Hardly earlier than hardly any grammar

The use of commas in conjunction as often causes great difficulties. That's why I've written down the most important rules here:

When the conjunction as one subordinate temporal clause (i.e. a sentence with subject and verb), a comma must always be used:
It was getting dark by the time I finished work.
When I was about to leave, the phone rang.

If as one subordinate comparison set (i.e. a sentence with subject and verb), a comma must be included:
She is better at math than he ever will be.
Canaries are a lot smarter than you would think.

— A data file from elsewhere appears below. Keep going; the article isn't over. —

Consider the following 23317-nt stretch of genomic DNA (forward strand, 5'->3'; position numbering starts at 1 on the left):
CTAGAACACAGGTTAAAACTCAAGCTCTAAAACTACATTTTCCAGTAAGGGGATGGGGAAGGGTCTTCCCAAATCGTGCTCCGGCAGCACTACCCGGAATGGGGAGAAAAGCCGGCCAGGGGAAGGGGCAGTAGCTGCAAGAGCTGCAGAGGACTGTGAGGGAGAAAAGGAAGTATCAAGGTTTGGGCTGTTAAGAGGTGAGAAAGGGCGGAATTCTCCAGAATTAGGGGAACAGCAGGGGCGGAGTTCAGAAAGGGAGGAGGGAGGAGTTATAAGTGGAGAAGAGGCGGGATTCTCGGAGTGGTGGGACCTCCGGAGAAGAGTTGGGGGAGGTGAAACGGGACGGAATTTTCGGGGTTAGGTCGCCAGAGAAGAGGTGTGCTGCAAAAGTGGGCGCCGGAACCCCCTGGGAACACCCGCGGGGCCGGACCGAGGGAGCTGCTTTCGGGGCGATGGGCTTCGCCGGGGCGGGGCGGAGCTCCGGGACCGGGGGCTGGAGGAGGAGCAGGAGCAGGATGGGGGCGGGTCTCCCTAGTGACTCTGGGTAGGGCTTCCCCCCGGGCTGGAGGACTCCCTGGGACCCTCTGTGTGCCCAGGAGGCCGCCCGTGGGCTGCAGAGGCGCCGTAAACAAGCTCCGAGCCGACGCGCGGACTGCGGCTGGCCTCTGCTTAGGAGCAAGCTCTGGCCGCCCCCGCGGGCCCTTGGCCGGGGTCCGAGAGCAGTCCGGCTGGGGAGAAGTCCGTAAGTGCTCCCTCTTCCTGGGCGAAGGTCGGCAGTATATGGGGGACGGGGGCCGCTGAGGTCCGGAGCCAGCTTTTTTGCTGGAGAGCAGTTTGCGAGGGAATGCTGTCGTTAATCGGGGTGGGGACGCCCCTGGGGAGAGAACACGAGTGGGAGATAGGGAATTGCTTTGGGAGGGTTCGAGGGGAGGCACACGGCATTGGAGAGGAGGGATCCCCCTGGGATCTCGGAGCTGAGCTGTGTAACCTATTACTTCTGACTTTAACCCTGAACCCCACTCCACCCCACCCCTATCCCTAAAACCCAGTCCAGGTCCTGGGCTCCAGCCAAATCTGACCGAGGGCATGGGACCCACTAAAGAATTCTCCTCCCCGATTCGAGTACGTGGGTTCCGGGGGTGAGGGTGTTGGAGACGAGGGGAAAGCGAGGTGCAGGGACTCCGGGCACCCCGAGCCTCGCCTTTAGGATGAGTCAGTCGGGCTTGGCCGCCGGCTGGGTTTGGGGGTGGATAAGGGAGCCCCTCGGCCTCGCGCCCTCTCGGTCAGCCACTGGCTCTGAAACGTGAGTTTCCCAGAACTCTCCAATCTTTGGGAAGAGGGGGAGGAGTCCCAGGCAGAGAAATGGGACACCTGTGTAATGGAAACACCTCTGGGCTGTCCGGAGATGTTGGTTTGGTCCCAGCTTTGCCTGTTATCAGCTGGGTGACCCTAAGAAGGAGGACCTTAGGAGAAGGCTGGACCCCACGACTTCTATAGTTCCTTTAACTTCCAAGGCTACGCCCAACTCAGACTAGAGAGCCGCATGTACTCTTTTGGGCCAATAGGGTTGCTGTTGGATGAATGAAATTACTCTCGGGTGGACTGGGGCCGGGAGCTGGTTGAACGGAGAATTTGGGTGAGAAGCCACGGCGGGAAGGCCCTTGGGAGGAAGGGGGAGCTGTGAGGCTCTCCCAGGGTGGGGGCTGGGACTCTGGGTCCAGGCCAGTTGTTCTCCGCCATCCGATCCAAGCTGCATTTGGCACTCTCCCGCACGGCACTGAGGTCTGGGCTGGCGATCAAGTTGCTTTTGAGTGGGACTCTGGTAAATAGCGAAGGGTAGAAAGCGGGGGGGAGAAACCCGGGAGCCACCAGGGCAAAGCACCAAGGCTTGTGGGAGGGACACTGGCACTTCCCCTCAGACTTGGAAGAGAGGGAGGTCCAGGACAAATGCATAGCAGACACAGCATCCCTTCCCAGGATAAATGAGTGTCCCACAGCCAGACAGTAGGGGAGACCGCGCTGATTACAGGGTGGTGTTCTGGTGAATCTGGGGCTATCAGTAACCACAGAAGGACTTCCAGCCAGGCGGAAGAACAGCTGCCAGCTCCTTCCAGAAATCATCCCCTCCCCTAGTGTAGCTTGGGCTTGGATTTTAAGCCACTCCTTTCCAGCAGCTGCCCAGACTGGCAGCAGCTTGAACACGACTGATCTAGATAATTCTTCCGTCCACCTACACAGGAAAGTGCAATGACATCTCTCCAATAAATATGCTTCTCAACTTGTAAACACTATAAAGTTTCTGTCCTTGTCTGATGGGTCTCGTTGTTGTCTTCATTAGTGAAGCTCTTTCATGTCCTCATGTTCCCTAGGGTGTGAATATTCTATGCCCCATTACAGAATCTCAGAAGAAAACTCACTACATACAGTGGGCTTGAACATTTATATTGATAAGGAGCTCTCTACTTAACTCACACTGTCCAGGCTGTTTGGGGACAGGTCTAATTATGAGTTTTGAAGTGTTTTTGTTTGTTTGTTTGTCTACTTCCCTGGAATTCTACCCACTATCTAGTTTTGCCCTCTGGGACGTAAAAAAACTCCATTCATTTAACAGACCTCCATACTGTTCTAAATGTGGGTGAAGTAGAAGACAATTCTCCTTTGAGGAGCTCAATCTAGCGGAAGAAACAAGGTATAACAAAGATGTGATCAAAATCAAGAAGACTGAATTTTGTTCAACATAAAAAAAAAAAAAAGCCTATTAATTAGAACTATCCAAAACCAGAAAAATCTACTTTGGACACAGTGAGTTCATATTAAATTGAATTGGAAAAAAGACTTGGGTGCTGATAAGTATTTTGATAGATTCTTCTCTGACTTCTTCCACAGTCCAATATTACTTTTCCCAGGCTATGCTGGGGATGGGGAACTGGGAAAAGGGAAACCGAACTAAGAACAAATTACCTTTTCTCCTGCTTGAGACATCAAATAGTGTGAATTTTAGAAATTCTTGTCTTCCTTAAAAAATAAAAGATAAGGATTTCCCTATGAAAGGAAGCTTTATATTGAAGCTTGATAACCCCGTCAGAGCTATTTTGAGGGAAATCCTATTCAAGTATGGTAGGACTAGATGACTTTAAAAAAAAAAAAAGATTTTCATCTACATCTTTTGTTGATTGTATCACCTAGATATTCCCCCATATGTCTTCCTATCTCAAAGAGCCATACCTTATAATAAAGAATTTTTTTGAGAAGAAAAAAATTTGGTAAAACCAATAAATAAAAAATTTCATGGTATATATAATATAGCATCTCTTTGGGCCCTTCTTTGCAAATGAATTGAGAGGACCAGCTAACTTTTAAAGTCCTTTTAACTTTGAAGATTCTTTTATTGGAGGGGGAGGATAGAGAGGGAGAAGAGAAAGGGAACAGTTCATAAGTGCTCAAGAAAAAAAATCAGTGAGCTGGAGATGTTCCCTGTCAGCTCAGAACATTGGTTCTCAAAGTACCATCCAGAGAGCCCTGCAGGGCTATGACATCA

But if the conjunction as comparing between clauses there must not be a comma:
Paris is bigger than Vienna. [But: Vienna is currently growing faster than Paris grew in the 1980s.]
That's easier said than done. [But: I say this much easier than I actually do.]

A more detailed explanation with as always stands without a comma:
As a child I was very athletic.
As a good friend, I advise you to quit.